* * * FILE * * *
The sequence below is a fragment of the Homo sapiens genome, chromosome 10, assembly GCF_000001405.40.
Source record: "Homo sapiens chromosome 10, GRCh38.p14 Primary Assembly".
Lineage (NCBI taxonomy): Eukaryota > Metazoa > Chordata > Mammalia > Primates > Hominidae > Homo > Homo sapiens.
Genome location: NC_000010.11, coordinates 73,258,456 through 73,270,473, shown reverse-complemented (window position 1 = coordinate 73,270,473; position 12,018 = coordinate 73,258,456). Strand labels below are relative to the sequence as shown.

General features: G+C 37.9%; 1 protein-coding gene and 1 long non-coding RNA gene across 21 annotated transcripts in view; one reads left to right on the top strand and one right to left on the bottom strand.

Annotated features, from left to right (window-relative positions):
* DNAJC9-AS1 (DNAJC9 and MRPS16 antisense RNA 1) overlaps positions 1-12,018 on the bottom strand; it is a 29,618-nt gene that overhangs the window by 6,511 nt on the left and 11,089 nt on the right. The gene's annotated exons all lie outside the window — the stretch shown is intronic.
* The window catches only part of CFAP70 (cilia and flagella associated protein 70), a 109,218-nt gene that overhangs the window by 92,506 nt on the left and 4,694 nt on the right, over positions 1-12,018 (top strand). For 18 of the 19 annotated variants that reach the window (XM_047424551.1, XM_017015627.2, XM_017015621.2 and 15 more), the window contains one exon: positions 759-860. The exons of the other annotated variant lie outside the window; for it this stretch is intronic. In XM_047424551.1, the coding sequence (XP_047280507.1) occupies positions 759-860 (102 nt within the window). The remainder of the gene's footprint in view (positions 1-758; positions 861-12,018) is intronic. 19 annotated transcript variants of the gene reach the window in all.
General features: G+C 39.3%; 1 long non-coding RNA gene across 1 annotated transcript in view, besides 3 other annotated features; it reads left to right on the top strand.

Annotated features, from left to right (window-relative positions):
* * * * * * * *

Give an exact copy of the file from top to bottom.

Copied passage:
The sequence below is a fragment of the Homo sapiens genome, chromosome 10, assembly GCF_000001405.40.
Source record: "Homo sapiens chromosome 10, GRCh38.p14 Primary Assembly".
Lineage (NCBI taxonomy): Eukaryota > Metazoa > Chordata > Mammalia > Primates > Hominidae > Homo > Homo sapiens.
Genome location: NC_000010.11, coordinates 73,258,456 through 73,270,473, shown reverse-complemented (window position 1 = coordinate 73,270,473; position 12,018 = coordinate 73,258,456). Strand labels below are relative to the sequence as shown.

General features: G+C 37.9%; 1 protein-coding gene and 1 long non-coding RNA gene across 21 annotated transcripts in view; one reads left to right on the top strand and one right to left on the bottom strand.

Annotated features, from left to right (window-relative positions):
* DNAJC9-AS1 (DNAJC9 and MRPS16 antisense RNA 1) overlaps positions 1-12,018 on the bottom strand; it is a 29,618-nt gene that overhangs the window by 6,511 nt on the left and 11,089 nt on the right. The gene's annotated exons all lie outside the window — the stretch shown is intronic.
* The window catches only part of CFAP70 (cilia and flagella associated protein 70), a 109,218-nt gene that overhangs the window by 92,506 nt on the left and 4,694 nt on the right, over positions 1-12,018 (top strand). For 18 of the 19 annotated variants that reach the window (XM_047424551.1, XM_017015627.2, XM_017015621.2 and 15 more), the window contains one exon: positions 759-860. The exons of the other annotated variant lie outside the window; for it this stretch is intronic. In XM_047424551.1, the coding sequence (XP_047280507.1) occupies positions 759-860 (102 nt within the window). The remainder of the gene's footprint in view (positions 1-758; positions 861-12,018) is intronic. 19 annotated transcript variants of the gene reach the window in all.
General features: G+C 39.3%; 1 long non-coding RNA gene across 1 annotated transcript in view, besides 3 other annotated features; it reads left to right on the top strand.

Annotated features, from left to right (window-relative positions):